Essay, Research Paper: Canada, Mexico And The United States

Economics

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On January 1, 1994, Canada, Mexico and the United States passed the North
American Free Trade Agreement (NAFTA). Promoted to Congress by the Clinton
administration, with the assurance that it would give rise to more jobs -
exactly how many though, is not precisely known. Yet, according to the Journal
of Commerce, the U.S. went from having a $5.5 billion trade surplus with Mexico
before NAFTA, to having a massive $16 billion trade deficit today. At the same
time, it is estimated that 400,000 Americans have lost manufacturing jobs
because of NAFTA within the treaty's first three years, that's about the same
number of jobs which have been created in the Mexican maquiladoras. Instead of
sharing of the wealth and profit, one might think that there has been a big
transfer of wealth from north to south of the border and that Mexican laborers
have profited at the expense and torment of their American counterparts. The
reality is that working conditions, wage, health and safety standards in Mexico
have deteriorated. One American employee for a steering-wheel plan made
approximately $10.46 per hour, compared to his Mexican counterpart, who makes
about $0.75 per hour. Within the agreement, it stated "the government of
Canada, the government of the United Mexican States and the government of the
United States of America resolved to establish a free trade area." In
addition, NAFTA also determined to: Strengthen the special bonds of
friendship and cooperation among the nations; Contribute to the harmonious
development and expansion of world trade and provide a catalyst to broader
international cooperation; Create an expanded and secure market for the goods
and services produced in their territories; Establish clear and mutually
beneficial rules governing their trade; Create new employment opportunities,
improve working conditions and living standards in their respective territories;
Ensure a predictable commercial framework for business planning and
investment. A very important section of NAFTA is the elimination of tariffs,
which are charged for imports and exports within the three nations. Along with
the eradication of tariffs, the agreement opened up enormous opportunities,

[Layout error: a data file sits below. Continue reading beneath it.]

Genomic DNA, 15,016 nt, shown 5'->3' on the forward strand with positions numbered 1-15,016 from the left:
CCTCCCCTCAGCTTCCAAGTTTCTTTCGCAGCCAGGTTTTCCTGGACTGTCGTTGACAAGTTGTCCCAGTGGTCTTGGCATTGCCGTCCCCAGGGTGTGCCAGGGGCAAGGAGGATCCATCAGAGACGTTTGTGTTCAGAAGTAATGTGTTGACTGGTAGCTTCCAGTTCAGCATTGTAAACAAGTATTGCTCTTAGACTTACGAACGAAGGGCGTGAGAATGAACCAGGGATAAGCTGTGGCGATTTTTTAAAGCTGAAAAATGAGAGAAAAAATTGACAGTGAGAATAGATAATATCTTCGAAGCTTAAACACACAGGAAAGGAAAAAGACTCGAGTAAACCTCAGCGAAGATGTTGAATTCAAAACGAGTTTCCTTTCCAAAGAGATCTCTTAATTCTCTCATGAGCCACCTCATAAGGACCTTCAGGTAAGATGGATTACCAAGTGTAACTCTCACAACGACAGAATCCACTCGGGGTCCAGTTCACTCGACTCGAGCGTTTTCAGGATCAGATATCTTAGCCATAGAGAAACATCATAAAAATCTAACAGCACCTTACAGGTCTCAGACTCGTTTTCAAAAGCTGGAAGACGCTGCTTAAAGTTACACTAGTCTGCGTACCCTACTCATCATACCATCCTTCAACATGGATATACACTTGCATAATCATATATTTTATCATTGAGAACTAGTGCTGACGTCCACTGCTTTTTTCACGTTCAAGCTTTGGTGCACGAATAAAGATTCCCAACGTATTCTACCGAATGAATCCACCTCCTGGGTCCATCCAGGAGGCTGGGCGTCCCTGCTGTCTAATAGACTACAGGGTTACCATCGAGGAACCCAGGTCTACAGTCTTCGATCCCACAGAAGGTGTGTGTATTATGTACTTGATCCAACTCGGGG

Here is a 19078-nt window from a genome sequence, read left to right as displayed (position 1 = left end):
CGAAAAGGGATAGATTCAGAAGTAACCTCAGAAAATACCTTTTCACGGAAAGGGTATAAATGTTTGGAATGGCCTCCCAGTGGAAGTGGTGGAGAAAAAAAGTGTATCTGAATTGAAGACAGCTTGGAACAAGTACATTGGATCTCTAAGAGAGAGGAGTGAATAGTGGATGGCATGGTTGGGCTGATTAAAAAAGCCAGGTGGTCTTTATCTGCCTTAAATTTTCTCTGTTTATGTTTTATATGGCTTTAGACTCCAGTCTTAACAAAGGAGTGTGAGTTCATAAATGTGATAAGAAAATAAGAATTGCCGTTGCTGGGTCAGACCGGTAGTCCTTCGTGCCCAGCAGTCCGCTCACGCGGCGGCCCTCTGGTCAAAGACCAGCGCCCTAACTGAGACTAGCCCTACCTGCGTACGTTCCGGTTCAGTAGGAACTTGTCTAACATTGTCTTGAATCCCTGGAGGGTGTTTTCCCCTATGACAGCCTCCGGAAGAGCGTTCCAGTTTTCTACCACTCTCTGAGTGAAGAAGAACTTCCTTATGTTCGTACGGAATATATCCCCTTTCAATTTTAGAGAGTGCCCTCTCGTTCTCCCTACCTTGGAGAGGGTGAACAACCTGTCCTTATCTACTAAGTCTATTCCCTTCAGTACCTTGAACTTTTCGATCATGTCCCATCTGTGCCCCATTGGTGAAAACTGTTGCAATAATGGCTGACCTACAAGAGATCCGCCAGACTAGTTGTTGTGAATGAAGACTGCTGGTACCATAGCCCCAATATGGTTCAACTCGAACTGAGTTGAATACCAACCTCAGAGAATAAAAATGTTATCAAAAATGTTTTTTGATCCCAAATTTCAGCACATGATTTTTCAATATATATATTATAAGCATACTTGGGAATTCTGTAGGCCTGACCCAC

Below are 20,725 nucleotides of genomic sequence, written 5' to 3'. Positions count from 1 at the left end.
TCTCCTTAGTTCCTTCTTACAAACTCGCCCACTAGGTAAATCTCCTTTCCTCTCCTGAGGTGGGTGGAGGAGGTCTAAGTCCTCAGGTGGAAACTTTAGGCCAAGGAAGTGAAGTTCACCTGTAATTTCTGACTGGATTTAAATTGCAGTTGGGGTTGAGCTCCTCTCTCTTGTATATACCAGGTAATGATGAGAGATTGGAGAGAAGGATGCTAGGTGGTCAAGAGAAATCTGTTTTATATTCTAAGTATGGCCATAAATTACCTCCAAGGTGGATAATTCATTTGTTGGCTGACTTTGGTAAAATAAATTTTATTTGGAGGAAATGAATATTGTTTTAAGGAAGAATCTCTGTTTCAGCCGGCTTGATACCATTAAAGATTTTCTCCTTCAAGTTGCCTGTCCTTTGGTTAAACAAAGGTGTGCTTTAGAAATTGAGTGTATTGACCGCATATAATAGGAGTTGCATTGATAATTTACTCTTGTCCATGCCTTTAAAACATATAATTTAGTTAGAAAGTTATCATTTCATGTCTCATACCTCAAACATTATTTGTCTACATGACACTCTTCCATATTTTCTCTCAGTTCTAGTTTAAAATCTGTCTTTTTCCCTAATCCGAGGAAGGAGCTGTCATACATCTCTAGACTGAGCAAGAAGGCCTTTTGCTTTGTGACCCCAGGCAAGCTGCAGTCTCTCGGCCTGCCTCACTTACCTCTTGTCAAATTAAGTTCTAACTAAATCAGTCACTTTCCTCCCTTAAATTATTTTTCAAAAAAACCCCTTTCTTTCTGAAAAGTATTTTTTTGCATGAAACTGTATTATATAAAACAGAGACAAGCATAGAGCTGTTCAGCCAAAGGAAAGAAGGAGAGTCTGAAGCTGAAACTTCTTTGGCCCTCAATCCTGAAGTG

creating a $6.3 billion GNP for the three countries. As mentioned in the
agreement objective, NAFTA will and should, "create economic
opportunities". The three nations, following the agreement, will move more
and more into the liberalization of trade, at the expense of American and
international workers. Under the agreement, the goods and services must be
produced within the NAFTA territory to be considered tariff free. Not all
tariffs are going to be eliminated at once, the agreement follows staging
categories, which are as follows: Immediate elimination of tariffs on 1/1/94:
Cattle Computers Jewelry Microwave ovens Passenger cars
Telephones Televisions Elimination of tariffs within five years, beginning on
1/1/94: Baseball Caps Cotton Yarns Men's Pajamas Table Cloths
Women's Cotton Dresses Elimination of tariffs within ten years, beginning on
1/1/94: Cigarettes Cotton Footwear Glassware Luggage Rum
Elimination of tariffs after fifteen years, beginning on 1/1/94: Dry Beans
Most Fresh Vegetables Orange Juice Peanuts Sugar With this in mind,
critics present the problem that Mexican companies may take advantage of tariff
free goods, resulting in the switching to low Mexican wages. As a result, United
States workers may lose their jobs to Mexican citizens that can be paid less.
When President Clinton was one of the Chief Proponents of NAFTA his Council of
Economic Advisors brought forward this issue, "...Although wages are lower
in Mexico than in the United States, the productivity of Mexican workers is also
lower than the U.S. workers. Moreover, companies make plant location decisions
based on a variety of factors in addition to wages, including telecommunications
and transportation's infrastructure and business services, all of which are more
sophisticated in the United States" (Arnold, 296). But the latter has not
slowed down American companies from going south of the border for cheaper labor
and less demanding working conditions from government agencies. So far,